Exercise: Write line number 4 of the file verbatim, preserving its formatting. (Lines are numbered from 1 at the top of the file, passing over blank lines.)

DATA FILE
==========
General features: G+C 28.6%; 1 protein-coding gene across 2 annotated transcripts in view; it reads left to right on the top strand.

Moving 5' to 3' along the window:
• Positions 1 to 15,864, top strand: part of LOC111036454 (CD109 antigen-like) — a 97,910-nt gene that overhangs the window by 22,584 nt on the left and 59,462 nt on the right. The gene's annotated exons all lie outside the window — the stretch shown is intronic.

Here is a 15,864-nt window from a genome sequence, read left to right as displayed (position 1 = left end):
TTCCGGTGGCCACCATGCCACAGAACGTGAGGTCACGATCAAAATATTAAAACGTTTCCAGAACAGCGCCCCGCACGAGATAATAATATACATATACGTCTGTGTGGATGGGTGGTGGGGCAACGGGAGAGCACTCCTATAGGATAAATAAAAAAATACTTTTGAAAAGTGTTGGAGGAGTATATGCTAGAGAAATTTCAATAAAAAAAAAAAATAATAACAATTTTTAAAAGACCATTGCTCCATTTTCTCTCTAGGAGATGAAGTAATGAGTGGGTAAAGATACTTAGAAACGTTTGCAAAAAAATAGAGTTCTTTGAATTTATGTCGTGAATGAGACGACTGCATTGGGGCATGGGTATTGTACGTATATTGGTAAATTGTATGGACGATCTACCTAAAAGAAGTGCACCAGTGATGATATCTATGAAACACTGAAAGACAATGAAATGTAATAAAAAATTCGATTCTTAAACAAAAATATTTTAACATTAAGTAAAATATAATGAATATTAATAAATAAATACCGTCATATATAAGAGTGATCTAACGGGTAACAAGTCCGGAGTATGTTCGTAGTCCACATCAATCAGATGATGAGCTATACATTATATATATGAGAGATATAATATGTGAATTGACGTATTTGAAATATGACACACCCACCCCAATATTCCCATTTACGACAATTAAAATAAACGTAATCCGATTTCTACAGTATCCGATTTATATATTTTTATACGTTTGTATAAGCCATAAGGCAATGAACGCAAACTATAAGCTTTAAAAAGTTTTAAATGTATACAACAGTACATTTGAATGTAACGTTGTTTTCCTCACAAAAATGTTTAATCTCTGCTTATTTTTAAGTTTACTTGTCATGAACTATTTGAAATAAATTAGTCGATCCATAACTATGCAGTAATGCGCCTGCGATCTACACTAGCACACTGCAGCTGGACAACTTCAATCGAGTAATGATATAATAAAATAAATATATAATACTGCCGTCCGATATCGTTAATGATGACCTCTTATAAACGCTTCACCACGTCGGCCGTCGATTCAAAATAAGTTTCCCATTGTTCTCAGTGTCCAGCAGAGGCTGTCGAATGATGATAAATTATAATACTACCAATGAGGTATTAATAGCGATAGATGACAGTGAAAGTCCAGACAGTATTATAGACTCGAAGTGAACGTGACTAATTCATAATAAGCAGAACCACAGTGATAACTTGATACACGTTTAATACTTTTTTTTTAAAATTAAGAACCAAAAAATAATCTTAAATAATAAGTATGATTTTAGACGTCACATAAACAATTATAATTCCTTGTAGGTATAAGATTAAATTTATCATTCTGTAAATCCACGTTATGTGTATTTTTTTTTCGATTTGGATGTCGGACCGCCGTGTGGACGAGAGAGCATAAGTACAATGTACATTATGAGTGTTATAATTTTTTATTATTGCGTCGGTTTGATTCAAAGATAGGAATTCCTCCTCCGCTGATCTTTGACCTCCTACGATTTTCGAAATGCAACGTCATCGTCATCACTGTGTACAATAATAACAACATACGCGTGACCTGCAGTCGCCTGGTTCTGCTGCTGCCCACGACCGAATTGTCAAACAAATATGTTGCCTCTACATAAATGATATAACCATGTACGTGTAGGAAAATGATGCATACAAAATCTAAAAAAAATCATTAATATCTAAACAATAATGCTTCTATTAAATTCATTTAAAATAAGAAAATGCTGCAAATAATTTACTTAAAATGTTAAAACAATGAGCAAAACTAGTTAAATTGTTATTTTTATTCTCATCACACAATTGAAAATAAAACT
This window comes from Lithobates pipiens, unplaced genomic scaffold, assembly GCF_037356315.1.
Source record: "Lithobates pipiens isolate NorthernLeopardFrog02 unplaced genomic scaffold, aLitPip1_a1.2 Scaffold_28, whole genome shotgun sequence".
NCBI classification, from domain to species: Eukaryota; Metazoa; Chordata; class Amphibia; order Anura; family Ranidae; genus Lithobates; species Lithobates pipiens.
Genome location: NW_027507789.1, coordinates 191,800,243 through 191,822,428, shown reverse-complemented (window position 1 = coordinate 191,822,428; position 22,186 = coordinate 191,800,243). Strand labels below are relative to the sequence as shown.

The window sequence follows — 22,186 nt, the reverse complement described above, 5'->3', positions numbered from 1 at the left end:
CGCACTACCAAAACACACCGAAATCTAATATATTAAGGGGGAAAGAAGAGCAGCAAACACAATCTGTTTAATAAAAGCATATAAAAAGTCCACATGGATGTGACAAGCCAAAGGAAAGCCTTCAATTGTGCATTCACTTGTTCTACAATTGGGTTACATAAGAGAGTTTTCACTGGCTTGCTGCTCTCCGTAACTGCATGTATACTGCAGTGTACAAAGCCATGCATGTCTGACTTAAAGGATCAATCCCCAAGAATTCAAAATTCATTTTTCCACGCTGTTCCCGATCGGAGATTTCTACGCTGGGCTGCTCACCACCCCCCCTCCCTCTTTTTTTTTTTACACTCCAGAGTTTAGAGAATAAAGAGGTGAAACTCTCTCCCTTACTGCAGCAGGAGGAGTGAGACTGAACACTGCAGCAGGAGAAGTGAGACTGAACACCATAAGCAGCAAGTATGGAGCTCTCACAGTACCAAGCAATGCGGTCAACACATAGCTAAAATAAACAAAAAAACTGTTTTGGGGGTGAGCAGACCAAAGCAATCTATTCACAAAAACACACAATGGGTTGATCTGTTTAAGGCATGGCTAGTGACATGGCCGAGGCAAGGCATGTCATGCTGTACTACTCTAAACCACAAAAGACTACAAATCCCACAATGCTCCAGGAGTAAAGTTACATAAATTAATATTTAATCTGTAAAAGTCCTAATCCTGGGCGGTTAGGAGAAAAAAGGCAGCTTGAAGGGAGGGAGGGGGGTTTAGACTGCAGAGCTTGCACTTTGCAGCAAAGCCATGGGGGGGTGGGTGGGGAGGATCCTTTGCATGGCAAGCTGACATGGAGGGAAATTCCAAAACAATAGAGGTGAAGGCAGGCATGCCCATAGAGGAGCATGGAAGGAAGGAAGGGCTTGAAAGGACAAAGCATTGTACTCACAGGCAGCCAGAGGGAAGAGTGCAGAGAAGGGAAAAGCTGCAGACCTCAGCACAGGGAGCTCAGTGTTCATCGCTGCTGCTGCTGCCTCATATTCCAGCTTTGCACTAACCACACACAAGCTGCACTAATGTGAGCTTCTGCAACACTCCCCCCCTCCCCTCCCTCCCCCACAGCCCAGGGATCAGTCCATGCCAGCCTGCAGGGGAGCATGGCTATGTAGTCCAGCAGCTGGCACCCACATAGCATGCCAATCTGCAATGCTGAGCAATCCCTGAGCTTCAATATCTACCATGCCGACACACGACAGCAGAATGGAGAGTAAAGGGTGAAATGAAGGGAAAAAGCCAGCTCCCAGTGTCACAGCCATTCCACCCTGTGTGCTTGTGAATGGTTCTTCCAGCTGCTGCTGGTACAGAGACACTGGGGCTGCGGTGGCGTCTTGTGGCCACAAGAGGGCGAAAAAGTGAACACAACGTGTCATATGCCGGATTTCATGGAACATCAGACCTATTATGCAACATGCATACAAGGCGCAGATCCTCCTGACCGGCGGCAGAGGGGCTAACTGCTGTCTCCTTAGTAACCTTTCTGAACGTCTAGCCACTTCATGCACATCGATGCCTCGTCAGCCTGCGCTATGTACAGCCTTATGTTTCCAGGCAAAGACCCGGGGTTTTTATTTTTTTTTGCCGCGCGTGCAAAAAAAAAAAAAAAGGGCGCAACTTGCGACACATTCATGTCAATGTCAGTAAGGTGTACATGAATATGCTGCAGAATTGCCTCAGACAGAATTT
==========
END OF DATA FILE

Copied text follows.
Here is a 15,864-nt window from a genome sequence, read left to right as displayed (position 1 = left end):